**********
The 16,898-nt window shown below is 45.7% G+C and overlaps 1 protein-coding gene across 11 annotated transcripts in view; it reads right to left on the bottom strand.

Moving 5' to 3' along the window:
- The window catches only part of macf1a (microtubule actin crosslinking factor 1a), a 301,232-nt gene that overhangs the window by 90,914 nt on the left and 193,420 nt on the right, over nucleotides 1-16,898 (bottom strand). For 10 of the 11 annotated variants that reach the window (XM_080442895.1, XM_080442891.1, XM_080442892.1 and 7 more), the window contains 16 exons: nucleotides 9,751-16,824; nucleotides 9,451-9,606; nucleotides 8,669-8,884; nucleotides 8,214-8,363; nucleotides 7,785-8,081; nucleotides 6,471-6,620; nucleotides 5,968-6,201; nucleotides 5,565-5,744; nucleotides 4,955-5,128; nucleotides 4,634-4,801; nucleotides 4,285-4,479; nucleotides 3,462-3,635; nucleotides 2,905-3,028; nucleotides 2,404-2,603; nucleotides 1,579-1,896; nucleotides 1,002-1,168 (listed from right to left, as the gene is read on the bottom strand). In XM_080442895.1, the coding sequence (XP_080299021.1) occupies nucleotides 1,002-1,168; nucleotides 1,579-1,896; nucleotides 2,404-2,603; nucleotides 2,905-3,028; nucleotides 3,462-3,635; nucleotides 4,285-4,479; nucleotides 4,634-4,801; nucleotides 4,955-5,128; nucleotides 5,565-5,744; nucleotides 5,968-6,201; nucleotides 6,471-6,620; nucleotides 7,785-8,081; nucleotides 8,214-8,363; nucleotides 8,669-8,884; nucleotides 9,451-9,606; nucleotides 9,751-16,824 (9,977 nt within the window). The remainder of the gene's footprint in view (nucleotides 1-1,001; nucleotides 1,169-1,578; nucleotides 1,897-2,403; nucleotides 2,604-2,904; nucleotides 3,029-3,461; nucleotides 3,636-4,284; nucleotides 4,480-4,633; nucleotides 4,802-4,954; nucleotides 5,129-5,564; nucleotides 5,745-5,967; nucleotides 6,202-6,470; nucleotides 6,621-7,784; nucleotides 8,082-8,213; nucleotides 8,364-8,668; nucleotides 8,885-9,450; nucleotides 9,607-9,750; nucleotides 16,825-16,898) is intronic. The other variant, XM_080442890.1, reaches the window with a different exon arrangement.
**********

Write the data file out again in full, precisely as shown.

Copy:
The 16,898-nt window shown below is 45.7% G+C and overlaps 1 protein-coding gene across 11 annotated transcripts in view; it reads right to left on the bottom strand.

Moving 5' to 3' along the window:
- The window catches only part of macf1a (microtubule actin crosslinking factor 1a), a 301,232-nt gene that overhangs the window by 90,914 nt on the left and 193,420 nt on the right, over nucleotides 1-16,898 (bottom strand). For 10 of the 11 annotated variants that reach the window (XM_080442895.1, XM_080442891.1, XM_080442892.1 and 7 more), the window contains 16 exons: nucleotides 9,751-16,824; nucleotides 9,451-9,606; nucleotides 8,669-8,884; nucleotides 8,214-8,363; nucleotides 7,785-8,081; nucleotides 6,471-6,620; nucleotides 5,968-6,201; nucleotides 5,565-5,744; nucleotides 4,955-5,128; nucleotides 4,634-4,801; nucleotides 4,285-4,479; nucleotides 3,462-3,635; nucleotides 2,905-3,028; nucleotides 2,404-2,603; nucleotides 1,579-1,896; nucleotides 1,002-1,168 (listed from right to left, as the gene is read on the bottom strand). In XM_080442895.1, the coding sequence (XP_080299021.1) occupies nucleotides 1,002-1,168; nucleotides 1,579-1,896; nucleotides 2,404-2,603; nucleotides 2,905-3,028; nucleotides 3,462-3,635; nucleotides 4,285-4,479; nucleotides 4,634-4,801; nucleotides 4,955-5,128; nucleotides 5,565-5,744; nucleotides 5,968-6,201; nucleotides 6,471-6,620; nucleotides 7,785-8,081; nucleotides 8,214-8,363; nucleotides 8,669-8,884; nucleotides 9,451-9,606; nucleotides 9,751-16,824 (9,977 nt within the window). The remainder of the gene's footprint in view (nucleotides 1-1,001; nucleotides 1,169-1,578; nucleotides 1,897-2,403; nucleotides 2,604-2,904; nucleotides 3,029-3,461; nucleotides 3,636-4,284; nucleotides 4,480-4,633; nucleotides 4,802-4,954; nucleotides 5,129-5,564; nucleotides 5,745-5,967; nucleotides 6,202-6,470; nucleotides 6,621-7,784; nucleotides 8,082-8,213; nucleotides 8,364-8,668; nucleotides 8,885-9,450; nucleotides 9,607-9,750; nucleotides 16,825-16,898) is intronic. The other variant, XM_080442890.1, reaches the window with a different exon arrangement.